If You Ask Me by Eleanor Roosevelt

If You Ask Me
by Eleanor Roosevelt

September 1942

 

Now that times are so hard and help to our country so much in need, why is it that you and your husband, who continually talk and preach equality and democracy, continue to not only keep nine or ten homes fully equipped with men and women who could be doing war work, but you continually get more apartments and homes? Or is it another case of don't do as we do but do as we say?

I think you are mistaken. The White House is not our home. It belongs to the nation and the President lives there while he is in office. Outside of that, the President has owned for many years, in New York City, two houses, in one of which his mother lived. He did not wish to sell them while she was alive. As soon as she died they were put on the market and sold. Now we have a small apartment in New York City where just one maid is used, and I doubt if she would be of much value in any factory.

Our other home, which the President inherited from his mother, at Hyde Park, has been in the family for many years. The house is run almost entirely by the people who are employed in the White House and who go there only when the President is there. On the place at Hyde Park there are a number of cottages which are run by people who would not be of assistance in the war effort, or who are producing food.

Two cottages on the island of Campobello, one of which belongs to my husband and one which did belong to his mother, can be occupied only in the summer. We never use them at present, so we have tried to make them useful to others, and for the past two years they have been used as a summer institute by the International Student Service, and some thirty young people have been there for several weeks. It is quite impossible to sell them—there is no market for them.

 

Was there ever a member of the Roosevelt family killed on the field of battle in America or any other country?

President Theodore Roosevelt's son, Quentin Roosevelt, was killed during the last World War, being shot down in the air in France. One other member of the Roosevelt family died on a transport on the way home in the last war.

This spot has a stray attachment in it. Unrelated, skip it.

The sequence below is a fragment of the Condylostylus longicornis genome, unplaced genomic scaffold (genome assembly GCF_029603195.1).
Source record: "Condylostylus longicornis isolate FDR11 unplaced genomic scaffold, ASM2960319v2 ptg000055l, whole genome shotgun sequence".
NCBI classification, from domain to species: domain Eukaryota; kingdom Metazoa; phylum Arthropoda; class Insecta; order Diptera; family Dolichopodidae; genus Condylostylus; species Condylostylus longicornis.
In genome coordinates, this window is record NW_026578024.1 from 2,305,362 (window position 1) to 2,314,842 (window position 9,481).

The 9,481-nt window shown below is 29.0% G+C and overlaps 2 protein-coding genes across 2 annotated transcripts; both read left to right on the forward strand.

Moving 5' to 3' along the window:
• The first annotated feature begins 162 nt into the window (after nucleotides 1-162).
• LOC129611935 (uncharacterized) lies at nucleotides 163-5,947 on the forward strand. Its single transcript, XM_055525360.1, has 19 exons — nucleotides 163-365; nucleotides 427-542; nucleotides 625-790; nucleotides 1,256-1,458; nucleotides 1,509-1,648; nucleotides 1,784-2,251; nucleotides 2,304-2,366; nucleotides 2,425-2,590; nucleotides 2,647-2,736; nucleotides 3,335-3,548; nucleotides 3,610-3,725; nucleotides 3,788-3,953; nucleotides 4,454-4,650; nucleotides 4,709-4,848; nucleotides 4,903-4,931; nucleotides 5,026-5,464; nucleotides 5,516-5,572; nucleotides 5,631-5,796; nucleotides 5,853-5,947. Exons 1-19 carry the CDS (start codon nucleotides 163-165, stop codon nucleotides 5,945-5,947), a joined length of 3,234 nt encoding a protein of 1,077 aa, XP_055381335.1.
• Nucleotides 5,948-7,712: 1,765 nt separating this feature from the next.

In every war many of the Roosevelt men have served and been wounded, but I do not know enough of the family history to know how many were actually killed previous to the last war. Innumerable people in the collateral branches on all sides of the Roosevelt family have been killed in wars both abroad and in this country.

 

With what the Germans, Japanese and Italians are trying to do to the democracies of the world—especially our United States—do you really mean you would permit your children to number among their friends any Germans, Japanese or Italians?

I certainly do. How are we going to live in peace in the world of the future if we cannot be friends ourselves with Germans, Japanese or Italians? I have friends of all those nationalities; some of them have fled their own countries because they were in disagreement with the policies of the governments of those countries. I imagine there are many people still in those countries who are suffering because they do not agree with what their governments are doing. If we take the attitude that we can never be friends with people of these nationalities, our chance for a peaceful world in the future is slim indeed!

 

Why was the Imperial Palace spared in the attack on Tokyo?

I haven't the remotest idea, but I should judge that it was not considered as important an objective as a railroad junction or a plant which was making some kind of material of value in the war, and we have stated that we would not bomb anything except military objectives. When the men are dropping bombs, they drop them as far as they possibly can on military objectives or on places directly serving war purposes. The Imperial Palace—in which, in all probability, the emperor does not reside—would be a less important building on which to waste bombs.

In the second part of your letter you ask why so many soldiers are sending Army uniforms and shoes home, especially as they start overseas. I doubt if they are sending any Army uniforms or Army shoes—they are probably sending civilian clothes which they wish to have kept at home until they return.